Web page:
Source: LyricFind

Songwriters: Oscar Brown Jr.The Snake lyrics © Carlin America Inc

Song Lyric Sunday – 6 September 2020 – Yanamamo

Jim Adams’ Song Lyric Sunday gives us the chance to share familiar, and sometimes not so familiar, songs. Jim has given us Musical/Opera this week rather than a choice of words to be included in the title or lyrics.

If you fancy sharing one of your favourite songs you can find out how to participate, and also listen to all the great entries, here.

I’m opting for a not so familiar song this week, from a musical that is normally performed by schoolchildren. I was lucky enough to attend a performance, probably 25 years ago now. It was very moving. The children had obviously spent a huge amount of time in learning, rehearsing, and performing the 90 minute work. Afterwards I bought a cassette tape (remember those) of the performance and played it often in the car whilst travelling to and from work.

Peter Anthony Rose MBE (music) and Anne Conlon MBE (words) are British writers best known for their environmental musicals for children. They were both teachers in Lancashire, England, for the majority of their creative achievements and most of their works have been written specially for St Augustine’s RC High School, Billington. At the time Peter Rose was their head of music. They wrote with a view to expanding the children’s knowledge of the world and the environment, perhaps hoping that their seeds would fall on fertile minds and help to make the world a better place.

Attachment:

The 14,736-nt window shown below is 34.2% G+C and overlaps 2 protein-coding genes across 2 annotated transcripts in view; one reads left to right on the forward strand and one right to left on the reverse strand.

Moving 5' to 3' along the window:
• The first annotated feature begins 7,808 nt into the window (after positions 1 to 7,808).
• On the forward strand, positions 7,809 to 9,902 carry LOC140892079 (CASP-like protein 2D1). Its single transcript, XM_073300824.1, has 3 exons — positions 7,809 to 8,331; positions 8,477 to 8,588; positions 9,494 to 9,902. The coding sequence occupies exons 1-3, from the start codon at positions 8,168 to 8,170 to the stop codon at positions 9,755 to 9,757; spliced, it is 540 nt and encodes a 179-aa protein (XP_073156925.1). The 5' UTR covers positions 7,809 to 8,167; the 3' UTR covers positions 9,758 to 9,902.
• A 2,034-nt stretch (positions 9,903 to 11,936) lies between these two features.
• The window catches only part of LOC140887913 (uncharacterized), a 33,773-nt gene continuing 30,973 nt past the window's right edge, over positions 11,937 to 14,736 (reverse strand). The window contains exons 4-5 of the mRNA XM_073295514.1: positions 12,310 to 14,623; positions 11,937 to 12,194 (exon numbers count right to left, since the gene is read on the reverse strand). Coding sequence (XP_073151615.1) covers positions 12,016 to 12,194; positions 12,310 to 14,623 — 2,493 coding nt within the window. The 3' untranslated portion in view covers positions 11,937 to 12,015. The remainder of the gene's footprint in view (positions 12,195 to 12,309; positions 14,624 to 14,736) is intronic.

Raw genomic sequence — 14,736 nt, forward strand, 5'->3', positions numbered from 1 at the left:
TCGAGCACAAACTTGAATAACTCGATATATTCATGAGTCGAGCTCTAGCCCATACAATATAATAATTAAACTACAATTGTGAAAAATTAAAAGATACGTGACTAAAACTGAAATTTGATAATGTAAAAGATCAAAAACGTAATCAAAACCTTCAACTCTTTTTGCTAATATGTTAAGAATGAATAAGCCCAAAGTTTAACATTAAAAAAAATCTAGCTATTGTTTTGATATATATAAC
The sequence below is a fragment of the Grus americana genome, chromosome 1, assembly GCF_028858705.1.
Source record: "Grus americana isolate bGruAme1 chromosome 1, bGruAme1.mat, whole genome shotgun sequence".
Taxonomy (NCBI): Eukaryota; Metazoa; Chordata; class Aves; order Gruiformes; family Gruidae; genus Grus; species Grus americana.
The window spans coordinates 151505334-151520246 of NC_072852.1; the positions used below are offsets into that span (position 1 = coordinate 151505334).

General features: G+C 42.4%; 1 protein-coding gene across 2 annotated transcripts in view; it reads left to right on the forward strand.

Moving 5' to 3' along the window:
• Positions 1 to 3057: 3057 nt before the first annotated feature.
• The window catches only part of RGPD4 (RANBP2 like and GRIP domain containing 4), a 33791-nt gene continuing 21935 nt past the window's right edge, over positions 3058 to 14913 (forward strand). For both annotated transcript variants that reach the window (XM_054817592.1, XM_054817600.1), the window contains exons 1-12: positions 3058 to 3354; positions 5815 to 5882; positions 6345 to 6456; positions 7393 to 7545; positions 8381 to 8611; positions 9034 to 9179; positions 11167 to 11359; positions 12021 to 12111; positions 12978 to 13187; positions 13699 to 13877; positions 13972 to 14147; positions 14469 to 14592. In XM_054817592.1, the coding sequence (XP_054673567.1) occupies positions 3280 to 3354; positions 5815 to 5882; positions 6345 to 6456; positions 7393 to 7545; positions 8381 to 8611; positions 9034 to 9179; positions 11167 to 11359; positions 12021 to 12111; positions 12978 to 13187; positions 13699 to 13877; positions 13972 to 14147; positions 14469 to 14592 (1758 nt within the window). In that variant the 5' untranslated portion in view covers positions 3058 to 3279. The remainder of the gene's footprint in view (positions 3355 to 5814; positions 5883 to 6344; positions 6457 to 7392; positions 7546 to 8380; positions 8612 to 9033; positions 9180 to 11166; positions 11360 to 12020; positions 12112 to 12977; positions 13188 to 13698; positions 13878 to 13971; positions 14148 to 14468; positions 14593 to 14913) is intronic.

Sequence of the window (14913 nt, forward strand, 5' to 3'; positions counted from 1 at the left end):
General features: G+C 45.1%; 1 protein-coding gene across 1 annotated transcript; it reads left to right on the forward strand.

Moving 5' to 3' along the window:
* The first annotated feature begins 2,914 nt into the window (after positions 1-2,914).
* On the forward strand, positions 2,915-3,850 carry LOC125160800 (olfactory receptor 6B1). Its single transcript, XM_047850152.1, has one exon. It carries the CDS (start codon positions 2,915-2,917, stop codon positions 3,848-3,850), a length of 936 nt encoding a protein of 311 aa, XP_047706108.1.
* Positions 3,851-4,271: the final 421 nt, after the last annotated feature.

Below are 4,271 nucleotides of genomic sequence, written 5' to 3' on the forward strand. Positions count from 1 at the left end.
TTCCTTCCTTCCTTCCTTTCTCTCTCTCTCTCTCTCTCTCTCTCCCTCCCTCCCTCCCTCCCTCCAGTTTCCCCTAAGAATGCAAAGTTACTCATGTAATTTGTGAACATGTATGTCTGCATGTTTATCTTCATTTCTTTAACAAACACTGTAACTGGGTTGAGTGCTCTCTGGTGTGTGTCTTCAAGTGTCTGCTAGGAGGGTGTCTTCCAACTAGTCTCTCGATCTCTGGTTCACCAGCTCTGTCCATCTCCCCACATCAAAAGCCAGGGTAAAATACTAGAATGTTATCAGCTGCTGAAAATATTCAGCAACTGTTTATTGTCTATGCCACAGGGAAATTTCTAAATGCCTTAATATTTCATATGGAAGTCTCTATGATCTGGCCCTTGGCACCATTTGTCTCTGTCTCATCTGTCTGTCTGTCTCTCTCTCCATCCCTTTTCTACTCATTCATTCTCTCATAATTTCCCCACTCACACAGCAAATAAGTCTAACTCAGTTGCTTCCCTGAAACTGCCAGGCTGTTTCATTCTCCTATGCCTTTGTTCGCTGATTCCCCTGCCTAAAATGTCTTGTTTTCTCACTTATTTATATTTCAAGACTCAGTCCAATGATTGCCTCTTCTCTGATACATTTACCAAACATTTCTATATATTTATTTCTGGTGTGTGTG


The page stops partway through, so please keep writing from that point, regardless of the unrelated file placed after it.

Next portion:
In 1988 the US-based World Wildlife Fund (WWF) funded the musical Yanomamo, by Rose and Conlon, to convey what is happening to the people and their natural environment in the Amazon rainforest. It tells of Yanomami tribesmen/ tribeswomen living in the Amazon and has been performed by many drama groups around the world. Sadly, lessons were not learned and the Yanomami continue to endure massacres, disease, and a loss of more and more of their environment. What appeared to be a positive awakening of their plight was very short lived. The rest of the world calls it progress!

Yanomamo is a 90-minute work for chorus, soloists, narrator and stage band, and the original production, performed by the choir and musicians of St Augustine’s RC High School, was narrated by Sir David Attenborough and premiered at the Royal Institute, London, before appearing at the Edinburgh Festival. They later performed Yanomamo in America, narrated by Sting, which production was recorded for television and later broadcast (on Easter Sunday, 1989) on Channel 4 under the title of Song of the Forest. The TV version was commercially released by WWF. Since its publication the musical has seen performances by thousands of children throughout the world.